Mergers and Acquisitions
The Directors and Associates of DJG have wide experience in all aspects of mergers and acquisitions.
Key areas of merger and acquisition due diligence particularly relating to professional services companies are:
- Backlog analysis
- Project % complete and analysis of work-in-progress analysis
- Review of over-due payments, particularly relating to technical conflicts
- Risk analysis of Go/No Go, project approval and other technical including peer review processes
- Competitor analysis
- Key personnel review including assistance with appointments to key positions
- Company, branch, office and team integration advice
The DJG team knows and understands that mergers and acquisitions do not generally fail because of poor due diligence. Those that fail generally do so because of poor staff and process integration after the merger or acquisition has actually taken place. Prioritising what needs to be done immediately after a merger or acquisition is critical and too often managers spend too much time dealing with lesser important issues than the critical aspects that are all associated with staff integration, staff retention and all other aspects relating to staff and their concerns.
The DJG team also has wide experience in a range of situations when a merger or acquisition is not the best way forward, such as, partial ownership, joint ventures, licensing, co-operation agreements, etc. Some of these options might be seen as a means for companies to understand each other better, with a merger or acquisition a possible future scenario.
Mentoring and Coaching
Using wise and experienced professionals and managers to pass on knowledge and wisdom is a critical part of developing a great professional services organisation. However, mentoring is one of those human resource areas that gets both good and bad press.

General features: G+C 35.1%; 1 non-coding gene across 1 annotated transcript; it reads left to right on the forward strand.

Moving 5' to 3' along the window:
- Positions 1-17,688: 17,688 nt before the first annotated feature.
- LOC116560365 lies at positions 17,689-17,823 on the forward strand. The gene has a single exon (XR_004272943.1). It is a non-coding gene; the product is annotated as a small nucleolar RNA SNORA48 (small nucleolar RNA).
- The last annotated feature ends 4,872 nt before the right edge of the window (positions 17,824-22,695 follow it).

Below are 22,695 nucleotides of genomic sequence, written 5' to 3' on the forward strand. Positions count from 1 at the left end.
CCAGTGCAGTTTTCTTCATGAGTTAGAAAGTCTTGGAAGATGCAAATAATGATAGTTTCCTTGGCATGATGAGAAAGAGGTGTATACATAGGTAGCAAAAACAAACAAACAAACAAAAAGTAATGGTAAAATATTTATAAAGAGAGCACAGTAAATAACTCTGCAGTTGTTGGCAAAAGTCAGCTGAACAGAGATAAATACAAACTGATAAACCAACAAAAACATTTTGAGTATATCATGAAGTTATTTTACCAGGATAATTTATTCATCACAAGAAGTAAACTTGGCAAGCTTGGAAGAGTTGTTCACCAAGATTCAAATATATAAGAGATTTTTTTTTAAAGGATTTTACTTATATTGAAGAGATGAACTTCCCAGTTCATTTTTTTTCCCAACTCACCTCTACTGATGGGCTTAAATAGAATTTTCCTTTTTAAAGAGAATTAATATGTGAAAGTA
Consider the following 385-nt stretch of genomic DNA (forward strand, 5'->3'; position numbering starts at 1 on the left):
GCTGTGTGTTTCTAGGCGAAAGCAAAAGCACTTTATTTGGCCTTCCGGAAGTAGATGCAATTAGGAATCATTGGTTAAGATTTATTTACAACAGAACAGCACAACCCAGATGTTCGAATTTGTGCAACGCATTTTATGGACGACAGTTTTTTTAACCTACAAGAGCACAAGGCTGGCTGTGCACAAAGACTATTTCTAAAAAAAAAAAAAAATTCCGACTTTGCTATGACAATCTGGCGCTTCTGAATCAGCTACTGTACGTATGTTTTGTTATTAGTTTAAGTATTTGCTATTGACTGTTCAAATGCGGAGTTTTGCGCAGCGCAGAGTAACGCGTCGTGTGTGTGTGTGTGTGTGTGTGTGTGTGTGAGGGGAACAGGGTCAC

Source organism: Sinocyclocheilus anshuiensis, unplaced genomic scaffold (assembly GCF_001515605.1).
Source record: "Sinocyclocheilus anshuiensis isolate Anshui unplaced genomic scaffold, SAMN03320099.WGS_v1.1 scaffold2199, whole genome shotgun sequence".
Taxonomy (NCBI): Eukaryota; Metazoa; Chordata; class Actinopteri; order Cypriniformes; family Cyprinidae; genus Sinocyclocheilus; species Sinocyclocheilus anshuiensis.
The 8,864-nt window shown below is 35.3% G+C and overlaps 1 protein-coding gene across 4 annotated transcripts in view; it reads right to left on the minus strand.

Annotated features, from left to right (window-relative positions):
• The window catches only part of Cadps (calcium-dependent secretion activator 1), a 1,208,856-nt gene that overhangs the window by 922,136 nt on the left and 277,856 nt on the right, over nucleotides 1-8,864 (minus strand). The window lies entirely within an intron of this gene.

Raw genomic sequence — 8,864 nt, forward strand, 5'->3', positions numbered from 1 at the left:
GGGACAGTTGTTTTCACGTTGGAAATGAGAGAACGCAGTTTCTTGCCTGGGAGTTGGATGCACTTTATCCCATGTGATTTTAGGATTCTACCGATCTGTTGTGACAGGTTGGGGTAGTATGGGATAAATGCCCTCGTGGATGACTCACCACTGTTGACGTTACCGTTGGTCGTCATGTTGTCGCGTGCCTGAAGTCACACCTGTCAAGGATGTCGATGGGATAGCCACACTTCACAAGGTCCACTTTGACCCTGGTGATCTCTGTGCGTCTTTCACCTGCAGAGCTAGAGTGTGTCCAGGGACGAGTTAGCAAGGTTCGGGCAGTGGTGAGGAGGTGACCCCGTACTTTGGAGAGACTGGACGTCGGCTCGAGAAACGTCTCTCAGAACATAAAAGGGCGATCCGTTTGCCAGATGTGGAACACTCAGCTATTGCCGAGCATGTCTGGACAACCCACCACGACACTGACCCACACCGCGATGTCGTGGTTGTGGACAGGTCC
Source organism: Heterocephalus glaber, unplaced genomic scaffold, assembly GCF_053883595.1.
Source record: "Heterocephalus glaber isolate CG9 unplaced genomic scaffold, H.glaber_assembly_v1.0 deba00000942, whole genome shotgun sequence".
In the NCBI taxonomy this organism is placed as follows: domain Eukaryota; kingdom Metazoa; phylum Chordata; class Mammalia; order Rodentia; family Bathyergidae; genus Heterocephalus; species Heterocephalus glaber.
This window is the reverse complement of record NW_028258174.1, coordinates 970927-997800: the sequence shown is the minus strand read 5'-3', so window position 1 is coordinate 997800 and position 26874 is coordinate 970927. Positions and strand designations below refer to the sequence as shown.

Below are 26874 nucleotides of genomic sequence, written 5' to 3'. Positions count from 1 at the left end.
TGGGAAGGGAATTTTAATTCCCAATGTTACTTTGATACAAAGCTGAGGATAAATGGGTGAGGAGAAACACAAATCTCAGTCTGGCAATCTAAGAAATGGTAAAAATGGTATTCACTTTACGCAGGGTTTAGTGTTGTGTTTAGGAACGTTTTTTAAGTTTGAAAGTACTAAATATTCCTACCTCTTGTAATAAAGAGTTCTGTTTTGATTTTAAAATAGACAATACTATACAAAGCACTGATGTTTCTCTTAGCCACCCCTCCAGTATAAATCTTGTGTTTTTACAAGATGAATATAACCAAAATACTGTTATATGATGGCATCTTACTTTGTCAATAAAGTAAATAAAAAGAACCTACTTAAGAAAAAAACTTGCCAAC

The worst mentoring situations are when an organisation decides that it is going to have a formal mentoring programme, and everyone is going to be involved, either as a mentor or a mentoree! Many of us been in, or seen as an external observer a number of situations where this has been attempted. There have been successful across-organisation mentoring programmes, but they are possibly few and far between.
Every instance of successful mentoring that the DJG Directors and Associates have been involved in has either been when someone more junior has asked a respected senior person to be their mentor, or when a senior peer or colleague has personally one of us to mentor or coach someone they consider would develop by being involved in such a relationship. Informal mentoring programmes such as between junior staff and more experienced staff or between developing managers and company leaders seem to occur in a widespread way across vibrant and growing organisations.
However, as staff become more senior and more experienced finding mentors and coaches becomes much harder. This is where the experience, the wisdom and in many respects the seniority of the DJG Directors and Associates can help.